Friday, September 21, 2007

Crow Lake by Mary Lawson

Crow Lake is one of those books that stick in my mind long after I’d finished reading it. I borrowed it from the library and wish I’d bought it, as it’s a book I’d like to re-read in the future. I read it quickly and didn’t make many notes, which means that I was too engrossed in my reading to jot down points of interest. In fact I just wanted to read on and on and was sorry when I finished it.

It tells the story of a family of four children living at Crow Lake in the north of Canada in an isolated house miles away from any town, with just a few other families in the vicinity. The narrator is Kate Morrison and the story unfolds as she looks back on her life, triggered by an invitation to her nephew’s 18th birthday party. When she was seven her parents were killed in a car crash, leaving her, her baby sister and two teenage brothers, orphaned. The trauma of their parents’ death affects the children in different ways and as Kate looks back on the events that followed she begins to see that not everything was as it seemed to her at the time.

Things that struck me as I read this book were thoughts about the nature of memories; the difficulties of understanding other people and feeling empathy; the relationship between character and destiny; and the concepts of free will and choice as opposed to being carried along by fate.

Kate has bottled up her memories thinking she has put the past behind her. But it’s not that easy, because years later when she received the invitation and saw her brother Matt’s handwriting she realised it was all still there, simmering away at the back of her mind:

“… I got the same old ache, centred more or less mid-chest, a heavy, dull pain, like mourning. In all those years it hadn’t lessened a bit.”

From that point on, she goes back over the chain of events that had led to the tragedy linking her family with the Pye family who lived about a mile from the Morrisons and were their nearest neighbours and to Kate’s alienation from her family and Crow Lake.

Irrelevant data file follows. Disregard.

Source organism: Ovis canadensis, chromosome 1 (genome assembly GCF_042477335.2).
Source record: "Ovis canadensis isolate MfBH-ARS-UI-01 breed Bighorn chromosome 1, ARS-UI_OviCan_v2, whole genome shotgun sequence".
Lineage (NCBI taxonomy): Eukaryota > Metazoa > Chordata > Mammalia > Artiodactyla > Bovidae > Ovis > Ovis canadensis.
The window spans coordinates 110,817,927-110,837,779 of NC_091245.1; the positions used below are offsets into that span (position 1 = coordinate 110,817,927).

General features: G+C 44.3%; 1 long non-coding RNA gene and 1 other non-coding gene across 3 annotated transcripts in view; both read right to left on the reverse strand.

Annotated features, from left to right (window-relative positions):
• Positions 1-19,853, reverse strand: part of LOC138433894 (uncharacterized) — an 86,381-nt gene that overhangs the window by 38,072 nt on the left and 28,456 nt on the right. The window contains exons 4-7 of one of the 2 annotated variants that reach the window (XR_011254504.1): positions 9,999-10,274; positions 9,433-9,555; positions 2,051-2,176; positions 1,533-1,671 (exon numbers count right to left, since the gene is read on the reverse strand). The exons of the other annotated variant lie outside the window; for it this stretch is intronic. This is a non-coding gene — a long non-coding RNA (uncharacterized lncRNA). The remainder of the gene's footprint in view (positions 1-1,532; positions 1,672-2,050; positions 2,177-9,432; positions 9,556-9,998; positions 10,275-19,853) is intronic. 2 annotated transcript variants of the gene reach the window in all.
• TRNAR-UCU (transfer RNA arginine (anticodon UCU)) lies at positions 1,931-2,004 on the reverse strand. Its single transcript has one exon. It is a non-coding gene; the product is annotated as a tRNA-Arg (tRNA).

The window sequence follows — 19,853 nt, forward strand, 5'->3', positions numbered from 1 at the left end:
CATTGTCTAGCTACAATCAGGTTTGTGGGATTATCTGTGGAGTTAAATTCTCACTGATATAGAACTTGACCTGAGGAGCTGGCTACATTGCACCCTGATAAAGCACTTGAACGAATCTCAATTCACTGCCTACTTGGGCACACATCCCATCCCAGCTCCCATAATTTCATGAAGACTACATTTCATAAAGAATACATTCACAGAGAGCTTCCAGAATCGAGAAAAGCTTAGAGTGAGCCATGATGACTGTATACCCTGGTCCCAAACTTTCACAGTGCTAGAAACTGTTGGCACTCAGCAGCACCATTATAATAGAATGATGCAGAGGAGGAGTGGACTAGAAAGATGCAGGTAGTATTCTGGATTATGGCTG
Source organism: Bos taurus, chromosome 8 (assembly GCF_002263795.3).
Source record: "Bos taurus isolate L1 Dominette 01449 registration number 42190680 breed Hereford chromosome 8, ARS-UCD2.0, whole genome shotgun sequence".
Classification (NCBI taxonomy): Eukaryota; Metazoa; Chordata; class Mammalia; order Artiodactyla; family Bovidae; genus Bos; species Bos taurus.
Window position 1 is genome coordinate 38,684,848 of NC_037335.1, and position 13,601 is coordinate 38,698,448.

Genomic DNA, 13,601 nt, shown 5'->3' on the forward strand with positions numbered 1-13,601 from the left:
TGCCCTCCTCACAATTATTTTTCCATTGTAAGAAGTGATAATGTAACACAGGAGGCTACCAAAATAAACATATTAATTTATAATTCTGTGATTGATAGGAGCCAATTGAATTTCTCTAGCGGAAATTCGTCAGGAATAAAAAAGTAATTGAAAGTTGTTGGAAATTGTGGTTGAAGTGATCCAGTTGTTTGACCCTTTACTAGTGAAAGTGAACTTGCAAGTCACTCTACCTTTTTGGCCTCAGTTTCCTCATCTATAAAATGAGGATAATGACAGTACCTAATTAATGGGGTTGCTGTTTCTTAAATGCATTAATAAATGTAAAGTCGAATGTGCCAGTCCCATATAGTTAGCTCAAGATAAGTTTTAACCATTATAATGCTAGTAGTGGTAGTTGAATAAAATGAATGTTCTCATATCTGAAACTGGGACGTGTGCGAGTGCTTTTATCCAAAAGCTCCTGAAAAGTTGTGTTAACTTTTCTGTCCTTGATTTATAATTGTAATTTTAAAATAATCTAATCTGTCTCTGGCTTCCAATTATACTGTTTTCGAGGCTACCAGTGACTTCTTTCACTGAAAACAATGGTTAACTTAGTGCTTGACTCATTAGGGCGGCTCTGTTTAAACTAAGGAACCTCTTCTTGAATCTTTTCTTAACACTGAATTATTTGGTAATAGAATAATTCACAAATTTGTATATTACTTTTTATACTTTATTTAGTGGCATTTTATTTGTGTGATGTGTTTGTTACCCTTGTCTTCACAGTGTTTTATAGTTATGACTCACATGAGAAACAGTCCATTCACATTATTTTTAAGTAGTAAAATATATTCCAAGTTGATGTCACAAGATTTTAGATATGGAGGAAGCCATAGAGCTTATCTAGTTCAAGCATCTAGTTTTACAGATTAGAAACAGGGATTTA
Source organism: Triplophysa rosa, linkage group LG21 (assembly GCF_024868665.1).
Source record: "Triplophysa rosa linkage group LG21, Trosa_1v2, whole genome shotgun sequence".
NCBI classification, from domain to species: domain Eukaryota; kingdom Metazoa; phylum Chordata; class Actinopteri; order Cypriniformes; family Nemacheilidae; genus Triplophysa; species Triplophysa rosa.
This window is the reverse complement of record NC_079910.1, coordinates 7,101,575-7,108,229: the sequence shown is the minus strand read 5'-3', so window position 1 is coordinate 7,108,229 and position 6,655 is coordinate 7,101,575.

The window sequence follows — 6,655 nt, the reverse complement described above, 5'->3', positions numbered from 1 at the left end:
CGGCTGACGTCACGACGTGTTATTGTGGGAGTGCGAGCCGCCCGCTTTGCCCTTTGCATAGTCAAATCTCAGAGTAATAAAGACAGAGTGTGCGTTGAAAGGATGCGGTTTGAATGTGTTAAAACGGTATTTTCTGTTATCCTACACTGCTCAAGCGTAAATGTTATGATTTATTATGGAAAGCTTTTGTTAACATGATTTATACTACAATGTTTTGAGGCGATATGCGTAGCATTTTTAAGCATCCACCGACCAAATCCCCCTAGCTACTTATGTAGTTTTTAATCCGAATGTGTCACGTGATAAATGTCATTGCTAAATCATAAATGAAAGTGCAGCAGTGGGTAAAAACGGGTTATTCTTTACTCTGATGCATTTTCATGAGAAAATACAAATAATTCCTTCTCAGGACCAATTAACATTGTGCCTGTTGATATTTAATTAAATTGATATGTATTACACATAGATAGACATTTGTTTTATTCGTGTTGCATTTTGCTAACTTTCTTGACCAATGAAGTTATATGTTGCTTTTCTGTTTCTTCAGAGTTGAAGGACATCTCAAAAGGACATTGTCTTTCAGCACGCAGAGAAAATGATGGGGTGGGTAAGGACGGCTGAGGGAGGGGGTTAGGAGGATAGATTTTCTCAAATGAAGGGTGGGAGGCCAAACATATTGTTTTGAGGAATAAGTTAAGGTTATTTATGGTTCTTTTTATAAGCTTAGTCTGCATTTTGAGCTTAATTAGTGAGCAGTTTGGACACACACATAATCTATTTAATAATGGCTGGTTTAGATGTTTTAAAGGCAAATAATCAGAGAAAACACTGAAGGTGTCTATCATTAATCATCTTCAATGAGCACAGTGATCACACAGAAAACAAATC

The book focuses on Kate’s relationship with her brother Matt, in particular, but there are also wonderful descriptions of her baby sister Bo, with her independent defiant attitude and her oldest brother Luke, who sacrifices his career to look after his sisters. In addition the complex relationship Kate has with Dan Crane and his parents reflects the difficulties she has in coming to terms with herself and her family. Combine these memorable characters with the beautiful descriptions of Crow Lake and its ponds and the result is a memorable and lyrical novel.

9 comments:

jenclair said...

I loved Crow Lake--beautiful and thought-provoking book.

BooksPlease said...

Jenclair, I'm glad you enjoyed it too. I'd like to read more of Mary Lawson's books - The Other Side of the Bridge is on my tbr list.

GeraniumCat said...

I thought it was a beautiful and moving book and, like you, have her next book on my TBR list.

StuckInABook said...

Looks great - in fact, am writing the title down right now... Not too depressive?

BooksPlease said...

Hi Simon, good to hear from you. Crow Lake is not too depressing, or least I didn't think so. It makes you think about relationships rather than being a downer.

Kay said...

I loved this book too. We read it in my library book group and I was so pleased that everyone liked it. I keep meaning to read her other book. One day.

You wrote a lovely review!

Tara said...

Beautifully written review - I thought I had bought this but realized I have not. It will go on my must read list. Thank you for the recommendation.

StuckInABook said...

Found a copy of this book this morning, and it only set me back 40p! Might well read it on the train home tomorrow, so shall report back soon on my blog...

gautami tripathy said...

I have linked your review to my review!